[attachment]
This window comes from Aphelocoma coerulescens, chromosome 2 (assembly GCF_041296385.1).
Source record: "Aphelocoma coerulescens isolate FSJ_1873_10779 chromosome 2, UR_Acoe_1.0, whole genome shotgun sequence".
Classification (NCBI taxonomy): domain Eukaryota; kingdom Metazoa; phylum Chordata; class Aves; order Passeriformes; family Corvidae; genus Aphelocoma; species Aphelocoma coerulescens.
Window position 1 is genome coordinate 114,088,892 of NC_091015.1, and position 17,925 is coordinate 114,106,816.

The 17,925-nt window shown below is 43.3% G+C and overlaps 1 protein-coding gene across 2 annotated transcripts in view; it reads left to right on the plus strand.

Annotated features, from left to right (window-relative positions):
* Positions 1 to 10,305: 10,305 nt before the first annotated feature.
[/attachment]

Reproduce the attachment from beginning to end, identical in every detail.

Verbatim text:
This window comes from Aphelocoma coerulescens, chromosome 2 (assembly GCF_041296385.1).
Source record: "Aphelocoma coerulescens isolate FSJ_1873_10779 chromosome 2, UR_Acoe_1.0, whole genome shotgun sequence".
Classification (NCBI taxonomy): domain Eukaryota; kingdom Metazoa; phylum Chordata; class Aves; order Passeriformes; family Corvidae; genus Aphelocoma; species Aphelocoma coerulescens.
Window position 1 is genome coordinate 114,088,892 of NC_091015.1, and position 17,925 is coordinate 114,106,816.

The 17,925-nt window shown below is 43.3% G+C and overlaps 1 protein-coding gene across 2 annotated transcripts in view; it reads left to right on the plus strand.

Annotated features, from left to right (window-relative positions):
* Positions 1 to 10,305: 10,305 nt before the first annotated feature.